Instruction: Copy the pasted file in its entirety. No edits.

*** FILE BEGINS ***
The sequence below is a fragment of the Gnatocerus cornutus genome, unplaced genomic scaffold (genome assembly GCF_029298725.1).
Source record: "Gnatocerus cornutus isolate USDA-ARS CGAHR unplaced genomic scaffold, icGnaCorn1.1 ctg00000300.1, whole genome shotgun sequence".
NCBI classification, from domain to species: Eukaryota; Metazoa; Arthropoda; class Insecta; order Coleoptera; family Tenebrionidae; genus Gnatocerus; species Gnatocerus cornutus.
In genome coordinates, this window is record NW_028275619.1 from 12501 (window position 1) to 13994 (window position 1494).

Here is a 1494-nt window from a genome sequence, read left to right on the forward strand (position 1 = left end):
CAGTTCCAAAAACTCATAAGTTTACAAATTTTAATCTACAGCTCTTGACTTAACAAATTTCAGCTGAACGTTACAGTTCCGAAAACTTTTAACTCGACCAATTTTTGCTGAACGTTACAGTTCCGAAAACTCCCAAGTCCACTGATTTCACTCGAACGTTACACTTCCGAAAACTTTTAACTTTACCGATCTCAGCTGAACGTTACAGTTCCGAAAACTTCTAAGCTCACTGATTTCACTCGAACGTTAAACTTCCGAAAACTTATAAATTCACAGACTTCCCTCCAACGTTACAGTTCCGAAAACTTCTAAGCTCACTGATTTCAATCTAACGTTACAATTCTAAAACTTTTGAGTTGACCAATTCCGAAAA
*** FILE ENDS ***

The sequence below is a fragment of the Gnatocerus cornutus genome, unplaced genomic scaffold (genome assembly GCF_029298725.1).
Source record: "Gnatocerus cornutus isolate USDA-ARS CGAHR unplaced genomic scaffold, icGnaCorn1.1 ctg00000300.1, whole genome shotgun sequence".
NCBI classification, from domain to species: Eukaryota; Metazoa; Arthropoda; class Insecta; order Coleoptera; family Tenebrionidae; genus Gnatocerus; species Gnatocerus cornutus.
In genome coordinates, this window is record NW_028275619.1 from 12501 (window position 1) to 13994 (window position 1494).

Here is a 1494-nt window from a genome sequence, read left to right on the forward strand (position 1 = left end):
CAGTTCCAAAAACTCATAAGTTTACAAATTTTAATCTACAGCTCTTGACTTAACAAATTTCAGCTGAACGTTACAGTTCCGAAAACTTTTAACTCGACCAATTTTTGCTGAACGTTACAGTTCCGAAAACTCCCAAGTCCACTGATTTCACTCGAACGTTACACTTCCGAAAACTTTTAACTTTACCGATCTCAGCTGAACGTTACAGTTCCGAAAACTTCTAAGCTCACTGATTTCACTCGAACGTTAAACTTCCGAAAACTTATAAATTCACAGACTTCCCTCCAACGTTACAGTTCCGAAAACTTCTAAGCTCACTGATTTCAATCTAACGTTACAATTCTAAAACTTTTGAGTTGACCAATTCCGAAAA